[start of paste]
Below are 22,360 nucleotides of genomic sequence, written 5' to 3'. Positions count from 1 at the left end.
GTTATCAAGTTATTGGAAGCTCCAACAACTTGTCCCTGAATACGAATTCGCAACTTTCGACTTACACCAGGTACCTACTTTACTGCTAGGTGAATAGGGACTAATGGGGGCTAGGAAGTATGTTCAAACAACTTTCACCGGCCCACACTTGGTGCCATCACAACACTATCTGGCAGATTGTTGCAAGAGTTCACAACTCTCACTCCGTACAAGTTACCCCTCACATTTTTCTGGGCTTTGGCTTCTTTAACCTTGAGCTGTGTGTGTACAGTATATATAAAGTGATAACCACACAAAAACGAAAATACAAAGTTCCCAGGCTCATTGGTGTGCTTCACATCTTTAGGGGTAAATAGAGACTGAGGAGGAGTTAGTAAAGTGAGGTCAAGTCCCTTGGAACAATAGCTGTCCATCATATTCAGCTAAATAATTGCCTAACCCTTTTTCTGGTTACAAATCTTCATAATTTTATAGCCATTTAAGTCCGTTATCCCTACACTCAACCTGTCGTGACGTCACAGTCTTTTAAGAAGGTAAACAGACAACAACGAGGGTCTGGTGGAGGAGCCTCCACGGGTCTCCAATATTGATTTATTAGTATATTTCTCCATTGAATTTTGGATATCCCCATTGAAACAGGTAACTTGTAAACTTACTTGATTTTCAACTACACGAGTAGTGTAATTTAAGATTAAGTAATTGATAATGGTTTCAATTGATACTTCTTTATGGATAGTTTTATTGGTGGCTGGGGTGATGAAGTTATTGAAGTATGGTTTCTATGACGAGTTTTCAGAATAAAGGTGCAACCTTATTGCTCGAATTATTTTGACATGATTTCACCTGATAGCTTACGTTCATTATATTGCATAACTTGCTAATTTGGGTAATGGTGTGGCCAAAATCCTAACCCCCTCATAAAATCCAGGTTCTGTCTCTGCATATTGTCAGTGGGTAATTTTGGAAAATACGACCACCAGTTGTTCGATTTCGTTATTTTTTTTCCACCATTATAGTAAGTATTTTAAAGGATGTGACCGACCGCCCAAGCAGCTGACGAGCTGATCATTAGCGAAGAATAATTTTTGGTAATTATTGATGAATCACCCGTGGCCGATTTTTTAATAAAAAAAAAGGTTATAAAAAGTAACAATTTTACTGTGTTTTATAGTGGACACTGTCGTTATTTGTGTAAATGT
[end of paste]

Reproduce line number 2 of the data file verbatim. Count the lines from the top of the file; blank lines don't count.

GTTATCAAGTTATTGGAAGCTCCAACAACTTGTCCCTGAATACGAATTCGCAACTTTCGACTTACACCAGGTACCTACTTTACTGCTAGGTGAATAGGGACTAATGGGGGCTAGGAAGTATGTTCAAACAACTTTCACCGGCCCACACTTGGTGCCATCACAACACTATCTGGCAGATTGTTGCAAGAGTTCACAACTCTCACTCCGTACAAGTTACCCCTCACATTTTTCTGGGCTTTGGCTTCTTTAACCTTGAGCTGTGTGTGTACAGTATATATAAAGTGATAACCACACAAAAACGAAAATACAAAGTTCCCAGGCTCATTGGTGTGCTTCACATCTTTAGGGGTAAATAGAGACTGAGGAGGAGTTAGTAAAGTGAGGTCAAGTCCCTTGGAACAATAGCTGTCCATCATATTCAGCTAAATAATTGCCTAACCCTTTTTCTGGTTACAAATCTTCATAATTTTATAGCCATTTAAGTCCGTTATCCCTACACTCAACCTGTCGTGACGTCACAGTCTTTTAAGAAGGTAAACAGACAACAACGAGGGTCTGGTGGAGGAGCCTCCACGGGTCTCCAATATTGATTTATTAGTATATTTCTCCATTGAATTTTGGATATCCCCATTGAAACAGGTAACTTGTAAACTTACTTGATTTTCAACTACACGAGTAGTGTAATTTAAGATTAAGTAATTGATAATGGTTTCAATTGATACTTCTTTATGGATAGTTTTATTGGTGGCTGGGGTGATGAAGTTATTGAAGTATGGTTTCTATGACGAGTTTTCAGAATAAAGGTGCAACCTTATTGCTCGAATTATTTTGACATGATTTCACCTGATAGCTTACGTTCATTATATTGCATAACTTGCTAATTTGGGTAATGGTGTGGCCAAAATCCTAACCCCCTCATAAAATCCAGGTTCTGTCTCTGCATATTGTCAGTGGGTAATTTTGGAAAATACGACCACCAGTTGTTCGATTTCGTTATTTTTTTTCCACCATTATAGTAAGTATTTTAAAGGATGTGACCGACCGCCCAAGCAGCTGACGAGCTGATCATTAGCGAAGAATAATTTTTGGTAATTATTGATGAATCACCCGTGGCCGATTTTTTAATAAAAAAAAAGGTTATAAAAAGTAACAATTTTACTGTGTTTTATAGTGGACACTGTCGTTATTTGTGTAAATGT